You decided to dip your toes in starting your own business. Firstly, congratulations! For most people, this is the road less travelled. Entrepreneurs are the daredevils of the business world. If you are starting or thinking about starting a small business, I can’t stress this enough, but you really should write a Business Plan.
What is a Business Plan?
A business plan is a tool for every entrepreneur, it’s very important for visualisation and as a strategic tool when coming up with a business venture. The business plan is what can be compared to a blueprint when you’re building something in construction.
Sure, you can build something simple like a shack with just the image you have in your head, but as the complexity grows you will miss a detail or two. Unlike constructing something like, let’s say, a house, a business does not stand still. There are a ton of moving variables, complexities, and definitely unlike a house, a business grows (or shrinks) depending on how you run things.
This is why a business plan is so important. A business plan isn’t just about the now of a business, but it includes a forecast of what “Can Happen” in the future. It solidifies what your vision of the company would be and the direction you would like it to take and how it would behave in the future.
So, why make a Business plan? Here are a few reasons.
1) Seriousness About the Business Idea.
Listen, writing a formal business plan is not just a one to a two-day job. It takes a lot of time to come up with something worth reading and makes sense to anyone who reads it. This investment in time shows interested parties like investors, partners, and employees that you are serious about what you’re planning to build. It also proves to yourself that you are committed to the idea and want to realise it.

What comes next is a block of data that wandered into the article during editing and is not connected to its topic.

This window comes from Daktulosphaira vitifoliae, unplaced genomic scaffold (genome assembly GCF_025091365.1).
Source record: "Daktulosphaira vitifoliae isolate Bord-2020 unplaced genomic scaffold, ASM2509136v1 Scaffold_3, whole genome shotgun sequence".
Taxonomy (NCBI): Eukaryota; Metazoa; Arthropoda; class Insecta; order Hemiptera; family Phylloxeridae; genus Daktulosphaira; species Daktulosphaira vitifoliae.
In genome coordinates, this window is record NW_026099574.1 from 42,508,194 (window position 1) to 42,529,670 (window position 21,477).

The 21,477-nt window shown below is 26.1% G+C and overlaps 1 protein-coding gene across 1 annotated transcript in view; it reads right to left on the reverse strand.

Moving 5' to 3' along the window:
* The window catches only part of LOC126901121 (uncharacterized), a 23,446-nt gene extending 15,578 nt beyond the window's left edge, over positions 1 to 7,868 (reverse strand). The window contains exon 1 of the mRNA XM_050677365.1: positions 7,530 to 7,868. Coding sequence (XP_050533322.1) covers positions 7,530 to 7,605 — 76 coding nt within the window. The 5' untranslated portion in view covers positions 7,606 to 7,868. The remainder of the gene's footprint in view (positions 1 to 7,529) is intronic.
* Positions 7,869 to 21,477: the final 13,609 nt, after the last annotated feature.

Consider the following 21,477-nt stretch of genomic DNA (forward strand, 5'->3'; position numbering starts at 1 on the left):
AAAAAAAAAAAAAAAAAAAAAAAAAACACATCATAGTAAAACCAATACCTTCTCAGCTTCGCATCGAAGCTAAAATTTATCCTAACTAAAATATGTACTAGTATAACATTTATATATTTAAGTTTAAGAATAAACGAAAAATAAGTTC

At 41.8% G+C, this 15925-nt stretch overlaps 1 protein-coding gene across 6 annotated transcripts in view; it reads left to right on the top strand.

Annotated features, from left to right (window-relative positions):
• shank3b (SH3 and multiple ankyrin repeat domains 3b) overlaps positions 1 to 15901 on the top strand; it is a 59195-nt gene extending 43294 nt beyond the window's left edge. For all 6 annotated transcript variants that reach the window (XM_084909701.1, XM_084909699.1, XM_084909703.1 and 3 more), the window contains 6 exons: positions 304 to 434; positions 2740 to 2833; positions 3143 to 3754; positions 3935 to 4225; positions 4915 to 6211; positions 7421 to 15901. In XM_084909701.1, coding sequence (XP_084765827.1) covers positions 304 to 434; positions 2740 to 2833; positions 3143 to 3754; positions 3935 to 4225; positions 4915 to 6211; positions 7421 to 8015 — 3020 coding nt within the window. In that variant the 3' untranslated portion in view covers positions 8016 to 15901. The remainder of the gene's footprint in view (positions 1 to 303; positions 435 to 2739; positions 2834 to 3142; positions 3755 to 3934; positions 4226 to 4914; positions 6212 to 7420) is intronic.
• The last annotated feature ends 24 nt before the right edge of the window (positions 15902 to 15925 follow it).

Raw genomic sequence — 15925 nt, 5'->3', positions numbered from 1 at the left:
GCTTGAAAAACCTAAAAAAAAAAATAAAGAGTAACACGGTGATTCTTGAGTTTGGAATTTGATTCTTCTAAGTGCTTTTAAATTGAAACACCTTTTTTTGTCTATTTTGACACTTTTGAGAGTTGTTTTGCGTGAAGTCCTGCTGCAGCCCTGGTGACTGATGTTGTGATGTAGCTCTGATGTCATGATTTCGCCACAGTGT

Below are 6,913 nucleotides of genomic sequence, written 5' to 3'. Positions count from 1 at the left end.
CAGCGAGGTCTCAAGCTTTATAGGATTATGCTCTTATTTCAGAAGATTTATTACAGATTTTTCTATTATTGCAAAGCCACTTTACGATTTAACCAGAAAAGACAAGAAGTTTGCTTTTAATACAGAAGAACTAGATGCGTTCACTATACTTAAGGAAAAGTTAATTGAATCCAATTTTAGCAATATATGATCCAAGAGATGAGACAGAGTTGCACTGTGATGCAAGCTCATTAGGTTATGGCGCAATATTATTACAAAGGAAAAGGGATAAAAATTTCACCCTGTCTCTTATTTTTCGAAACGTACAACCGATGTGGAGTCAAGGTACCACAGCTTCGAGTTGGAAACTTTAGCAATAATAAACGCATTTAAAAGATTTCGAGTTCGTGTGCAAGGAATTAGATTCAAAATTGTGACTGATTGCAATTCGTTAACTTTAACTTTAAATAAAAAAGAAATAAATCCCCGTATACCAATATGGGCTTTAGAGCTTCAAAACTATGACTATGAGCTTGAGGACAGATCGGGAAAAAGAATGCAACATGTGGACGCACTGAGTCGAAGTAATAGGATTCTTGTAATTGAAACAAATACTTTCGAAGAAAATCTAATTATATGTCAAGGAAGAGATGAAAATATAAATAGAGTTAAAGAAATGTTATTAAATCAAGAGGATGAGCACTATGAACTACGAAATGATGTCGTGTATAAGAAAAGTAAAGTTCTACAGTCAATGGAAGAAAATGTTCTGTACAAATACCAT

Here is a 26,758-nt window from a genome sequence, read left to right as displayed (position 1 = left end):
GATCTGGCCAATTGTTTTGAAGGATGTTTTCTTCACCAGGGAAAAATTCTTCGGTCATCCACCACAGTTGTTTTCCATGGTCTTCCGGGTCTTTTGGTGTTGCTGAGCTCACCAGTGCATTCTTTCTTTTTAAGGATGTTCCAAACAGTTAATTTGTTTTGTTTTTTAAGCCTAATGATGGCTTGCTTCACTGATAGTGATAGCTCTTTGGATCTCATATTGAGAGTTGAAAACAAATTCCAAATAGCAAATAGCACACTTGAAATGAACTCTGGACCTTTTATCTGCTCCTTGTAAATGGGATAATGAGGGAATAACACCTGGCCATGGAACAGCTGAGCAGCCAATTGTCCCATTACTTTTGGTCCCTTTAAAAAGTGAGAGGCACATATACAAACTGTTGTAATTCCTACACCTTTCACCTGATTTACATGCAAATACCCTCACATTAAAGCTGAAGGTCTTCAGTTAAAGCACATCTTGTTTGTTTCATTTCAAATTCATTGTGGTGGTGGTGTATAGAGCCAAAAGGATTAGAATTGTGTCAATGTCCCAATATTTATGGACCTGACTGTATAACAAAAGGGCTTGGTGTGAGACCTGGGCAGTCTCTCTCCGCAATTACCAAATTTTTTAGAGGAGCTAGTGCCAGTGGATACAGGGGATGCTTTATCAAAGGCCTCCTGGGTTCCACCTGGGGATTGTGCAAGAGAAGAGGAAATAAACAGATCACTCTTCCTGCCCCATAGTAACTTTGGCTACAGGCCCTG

2) Planning Out Milestones.
A business plan involves not just the present, but the future as well. So, like any journey, you need to set up long–term milestones to track your achievements. These Milestones should be significant events in your business. So that you would know how fast your plan is progressing, but also if it’s time to start looking further into the future.
3) Understanding Your Competition.
It’s highly unlikely you have come up with something so unbelievably original that nobody in this world has thought of it before. The same goes for businesses.
No matter how unique your business idea is. It would still have competitors, be it a direct or indirect competition. Direct competitors are those that offer something similar to your product.
Let’s say you decide to open a coffee shop. Your direct competitors would be the smaller indie cafés, as well as huge conglomerates like Starbucks and McDonald’s McCafe.
As for indirect competitors, they’re competitors not in the same category as your product/service but can be seen as an alternative. So take coffee again. Your indirect competitor would be any beverage, like tea, water, juices, soft drinks, etc. A business plan would help you understand where you stand compared to your competitors.
4) Understanding Your Customers.
Who are your customers? What do they like? What do they buy? Why do they buy those? What are the reasons why they don’t buy something? A business plan should include a very in-depth analysis of your customers. Understanding your customers is a key part of the success of your business.